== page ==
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make sure that there is no air in the system. Most vehicles have a reservoir and a fill location because the reservoir is below the top of the engine. take the cap off the highest point and then run the engine from cold. the air should work its way out. keep an eye on the antifreeze reservoir level top up as needed. once the bubbling has stopped replace the cap, and see how it goes.
First off when did this start? Was it prior to the Thermostat replacement or after? What was the purpose of relacing the tstat?
From my experience use only a high quality t-stat that maintains a constant temp. is the best solution, it's easy to try and save a few bucks I'm just as guilty as the next guy however I've had many years of experience in the automotive field, throughout the years I've replaced hundreds if not thousands of t-stats and all are not even close to created equal. My opinion is not to go to the big box stores to purchase an off branded t-stat these t-stats open very inconsistantly and tend to have temps that fluctuate greatly. Commonly these economy t-stats are rated at say 195 degrees however they tend to snap open and closed very fast and erratically causing the temp to suddenly drop and then snap closed when the coolant falls below the opening temp. And again reopen not at the 195 always but sometime not opening until say 205 or 210 and then again snaping open and the cycle continues. Buy a premium t-stat and you'll be glad you did.
Your temp should run about 210 degrees (f) If you need to keep the heat on to keep the temp down likely the radiator is partially obstructed either externally (leaves or other debris) or internally (rust or calcium deposits).Most over the counter flushes don't do much but it's worth a try. Generally the best option is to have it professionally flushed or replace it with a known good one from a scrapyard.
There is an inlet and outlet rubber hose going to your heater core. At operating temp the 2 hoses should be the same hot temp, if not, swap them making the inlet the outlet vise/versa and see if it makes a difference. Run vehicle like that a few days and this will make sure the core is unplugged. If this does not work there is a thermal relay in the blower compartment that may be faulty. To get at that you pull out the fan blower under dash and it will be right next to it. You may need to access the mounting screws for it through the hood and air sytem filter. I will put my money on a plugged core, even though it was flushed!!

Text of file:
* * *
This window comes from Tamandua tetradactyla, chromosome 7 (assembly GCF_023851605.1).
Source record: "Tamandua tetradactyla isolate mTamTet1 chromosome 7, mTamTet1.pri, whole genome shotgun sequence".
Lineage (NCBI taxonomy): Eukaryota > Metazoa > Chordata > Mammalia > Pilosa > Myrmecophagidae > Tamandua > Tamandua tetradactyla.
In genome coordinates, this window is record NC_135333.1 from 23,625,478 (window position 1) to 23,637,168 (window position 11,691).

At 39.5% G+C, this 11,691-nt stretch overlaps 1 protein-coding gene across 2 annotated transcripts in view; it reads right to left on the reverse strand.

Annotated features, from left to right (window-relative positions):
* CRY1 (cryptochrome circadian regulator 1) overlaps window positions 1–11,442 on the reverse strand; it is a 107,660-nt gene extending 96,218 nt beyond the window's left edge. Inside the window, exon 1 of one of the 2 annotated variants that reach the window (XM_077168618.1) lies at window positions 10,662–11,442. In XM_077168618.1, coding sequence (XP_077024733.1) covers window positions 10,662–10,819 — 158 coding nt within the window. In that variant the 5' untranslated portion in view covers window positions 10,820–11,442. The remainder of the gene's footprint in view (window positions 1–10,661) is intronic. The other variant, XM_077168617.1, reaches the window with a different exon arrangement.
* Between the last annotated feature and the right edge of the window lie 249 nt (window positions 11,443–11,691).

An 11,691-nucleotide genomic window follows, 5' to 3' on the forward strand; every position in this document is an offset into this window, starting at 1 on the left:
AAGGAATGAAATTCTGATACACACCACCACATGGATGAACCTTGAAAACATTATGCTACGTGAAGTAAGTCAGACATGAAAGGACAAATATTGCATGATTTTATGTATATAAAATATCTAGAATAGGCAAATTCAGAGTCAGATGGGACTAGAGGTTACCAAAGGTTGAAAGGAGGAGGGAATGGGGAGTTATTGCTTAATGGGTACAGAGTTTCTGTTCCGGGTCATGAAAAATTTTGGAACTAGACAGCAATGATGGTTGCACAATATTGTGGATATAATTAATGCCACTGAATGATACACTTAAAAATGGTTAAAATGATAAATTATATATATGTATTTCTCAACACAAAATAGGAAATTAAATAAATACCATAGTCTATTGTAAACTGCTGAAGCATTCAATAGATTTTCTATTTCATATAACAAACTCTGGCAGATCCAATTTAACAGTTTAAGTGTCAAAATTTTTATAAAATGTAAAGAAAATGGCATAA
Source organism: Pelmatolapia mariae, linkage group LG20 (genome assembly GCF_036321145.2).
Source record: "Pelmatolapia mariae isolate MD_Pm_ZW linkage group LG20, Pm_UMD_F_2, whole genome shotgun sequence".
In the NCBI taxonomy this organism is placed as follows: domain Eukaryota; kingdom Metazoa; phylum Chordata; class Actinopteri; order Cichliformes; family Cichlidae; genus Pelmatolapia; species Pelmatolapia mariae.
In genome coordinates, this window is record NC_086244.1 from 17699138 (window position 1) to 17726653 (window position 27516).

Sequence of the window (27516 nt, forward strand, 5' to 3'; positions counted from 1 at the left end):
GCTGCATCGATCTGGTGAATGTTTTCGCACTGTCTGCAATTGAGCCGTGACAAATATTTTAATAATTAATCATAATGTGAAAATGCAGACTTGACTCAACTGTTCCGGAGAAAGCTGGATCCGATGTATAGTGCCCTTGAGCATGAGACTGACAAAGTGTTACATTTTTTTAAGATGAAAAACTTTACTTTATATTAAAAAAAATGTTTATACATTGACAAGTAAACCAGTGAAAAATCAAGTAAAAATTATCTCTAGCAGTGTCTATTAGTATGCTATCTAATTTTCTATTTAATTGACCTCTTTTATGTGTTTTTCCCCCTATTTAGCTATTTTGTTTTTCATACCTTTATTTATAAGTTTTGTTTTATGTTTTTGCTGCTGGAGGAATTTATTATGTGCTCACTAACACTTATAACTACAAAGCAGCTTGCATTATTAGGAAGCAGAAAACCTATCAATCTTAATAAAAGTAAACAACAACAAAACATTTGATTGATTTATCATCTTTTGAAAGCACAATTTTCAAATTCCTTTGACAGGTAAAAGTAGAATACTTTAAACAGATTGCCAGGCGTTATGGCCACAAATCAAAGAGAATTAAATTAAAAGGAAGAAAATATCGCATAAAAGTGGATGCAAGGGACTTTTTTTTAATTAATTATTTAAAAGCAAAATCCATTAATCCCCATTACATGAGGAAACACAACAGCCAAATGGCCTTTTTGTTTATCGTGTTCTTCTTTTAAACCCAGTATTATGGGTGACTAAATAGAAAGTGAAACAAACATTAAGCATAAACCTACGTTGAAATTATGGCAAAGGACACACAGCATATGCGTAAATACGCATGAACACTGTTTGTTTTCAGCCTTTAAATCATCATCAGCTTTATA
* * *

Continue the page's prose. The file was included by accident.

This sounds like your automatic climate control is starting to malfunction. Check to make sure your coolant is full, and temp is not fluctuating, and when your vehicle is warmed up, try using the low setting and feel for air temp. Is it warmer than if you turn it up? When at idle the vehicle is not producing heat the same as if you are driving, putting load on your engine and more air/fuel combustion means more heat, which is why you can feel heat while driving. Ideally you should feel heat as soon as the engine is warming up, getting hotter as it reaches peak temp of 190-210 degrees. You can try to make sure your water control valve is not blocked, and all electrical connections are secure. This will be located close to your firewall and connected to the coolant tubes that run into your firewall to your heater-core. Also use recirc (setting)to try to summon as much heat as possible, however ultimately, you may need to take you vehicle in for service. If it only warms when driving defrost will be an issue. Good luck.